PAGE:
Teen Dating Violence and Latinas: Cultural Factors and Communication with Parents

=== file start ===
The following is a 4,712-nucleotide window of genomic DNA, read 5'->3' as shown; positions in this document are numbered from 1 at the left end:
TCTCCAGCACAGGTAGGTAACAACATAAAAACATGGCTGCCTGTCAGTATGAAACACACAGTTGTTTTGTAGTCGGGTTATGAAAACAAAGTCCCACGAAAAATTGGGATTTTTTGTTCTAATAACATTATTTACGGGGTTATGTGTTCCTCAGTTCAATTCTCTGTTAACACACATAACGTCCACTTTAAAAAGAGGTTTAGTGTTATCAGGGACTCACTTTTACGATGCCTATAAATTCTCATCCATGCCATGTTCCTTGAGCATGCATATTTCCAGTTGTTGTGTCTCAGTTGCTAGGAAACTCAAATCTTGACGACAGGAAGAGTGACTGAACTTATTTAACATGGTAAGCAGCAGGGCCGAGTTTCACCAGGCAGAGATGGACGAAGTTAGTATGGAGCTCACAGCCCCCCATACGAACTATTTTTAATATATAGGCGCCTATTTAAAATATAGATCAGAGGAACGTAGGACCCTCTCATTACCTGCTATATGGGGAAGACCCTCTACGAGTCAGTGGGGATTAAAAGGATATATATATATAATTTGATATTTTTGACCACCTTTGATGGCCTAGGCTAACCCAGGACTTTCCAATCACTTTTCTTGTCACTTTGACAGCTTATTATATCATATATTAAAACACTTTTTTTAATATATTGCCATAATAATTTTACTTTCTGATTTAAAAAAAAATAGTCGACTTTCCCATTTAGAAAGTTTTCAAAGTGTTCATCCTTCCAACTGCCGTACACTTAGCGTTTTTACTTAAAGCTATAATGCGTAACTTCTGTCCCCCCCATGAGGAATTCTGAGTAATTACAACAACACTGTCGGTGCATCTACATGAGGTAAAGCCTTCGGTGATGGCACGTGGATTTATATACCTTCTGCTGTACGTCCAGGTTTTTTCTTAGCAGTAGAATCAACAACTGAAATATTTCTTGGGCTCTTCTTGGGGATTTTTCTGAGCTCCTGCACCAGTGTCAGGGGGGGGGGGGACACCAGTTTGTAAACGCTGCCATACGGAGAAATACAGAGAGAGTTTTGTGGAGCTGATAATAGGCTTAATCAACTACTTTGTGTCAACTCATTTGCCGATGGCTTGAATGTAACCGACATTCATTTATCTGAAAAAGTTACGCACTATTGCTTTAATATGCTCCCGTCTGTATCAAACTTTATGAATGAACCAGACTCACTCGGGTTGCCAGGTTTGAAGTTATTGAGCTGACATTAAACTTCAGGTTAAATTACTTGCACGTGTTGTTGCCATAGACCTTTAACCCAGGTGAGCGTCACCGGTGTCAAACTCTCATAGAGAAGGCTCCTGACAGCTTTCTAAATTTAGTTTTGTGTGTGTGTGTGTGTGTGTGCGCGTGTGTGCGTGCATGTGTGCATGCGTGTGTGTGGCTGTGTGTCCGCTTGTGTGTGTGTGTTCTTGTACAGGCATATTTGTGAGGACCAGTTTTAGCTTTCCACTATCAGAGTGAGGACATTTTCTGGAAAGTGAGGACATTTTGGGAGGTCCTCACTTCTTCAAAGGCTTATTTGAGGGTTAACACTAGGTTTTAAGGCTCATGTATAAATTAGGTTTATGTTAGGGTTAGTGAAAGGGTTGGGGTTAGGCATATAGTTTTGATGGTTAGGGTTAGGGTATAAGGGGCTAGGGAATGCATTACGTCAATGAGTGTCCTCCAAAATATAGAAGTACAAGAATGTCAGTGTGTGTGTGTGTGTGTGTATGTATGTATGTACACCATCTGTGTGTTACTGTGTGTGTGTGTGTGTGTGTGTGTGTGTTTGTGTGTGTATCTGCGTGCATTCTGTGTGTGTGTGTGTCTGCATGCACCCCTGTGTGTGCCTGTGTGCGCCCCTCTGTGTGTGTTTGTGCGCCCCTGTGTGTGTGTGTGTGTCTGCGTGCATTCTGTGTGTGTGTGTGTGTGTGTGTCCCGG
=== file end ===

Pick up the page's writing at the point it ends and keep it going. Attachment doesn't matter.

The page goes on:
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Background: Latina adolescents are more likely to be the victims of teen dating violence (TDV) than non-Latina White adolescent girls in the United States, (11.5% vs. 8%). A need exists to understand how culture impacts Latina adolescents' ability to communicate about dating violence with their parents and/or other authority figures. Methods: An exploratory qualitative study was conducted with English speaking Latina adolescents, ages 15-19 years, who were attending an urban alternative high school in King County, Washington. Most of the girls were born in the U.S. (55%) and the rest were immigrants, most commonly from Mexico. Almost all the girls' parents emigrated from Latin America. The six focus groups examined participants' knowledge of TDV, how culture impacts TDV, and whether cultural factors affect communication with parents and other authority figures. Results: The participants discussed their knowledge and beliefs, cultural factors, and recommendations for Latina specific prevention programs. The girls were knowledgeable about dating violence. One-half of Latina adolescents had either experienced TDV themselves, or had a family member or close friend who had experienced it. The girls report that cultural issues affect their ability to communicate about dating violence with parents and other authority figures. These cultural factors include biculturalism, collectivism, familism, and machismo. The girls also suggest ways to improve prevention programs and recruit participants. Findings: The findings indicate that cultural factors are an important consideration in Latina adolescent communication with parents and authority figures when it comes to TDV. Latina adolescents would benefit from future TDV prevention programs that are culturally tailored and which address these cultural factors.
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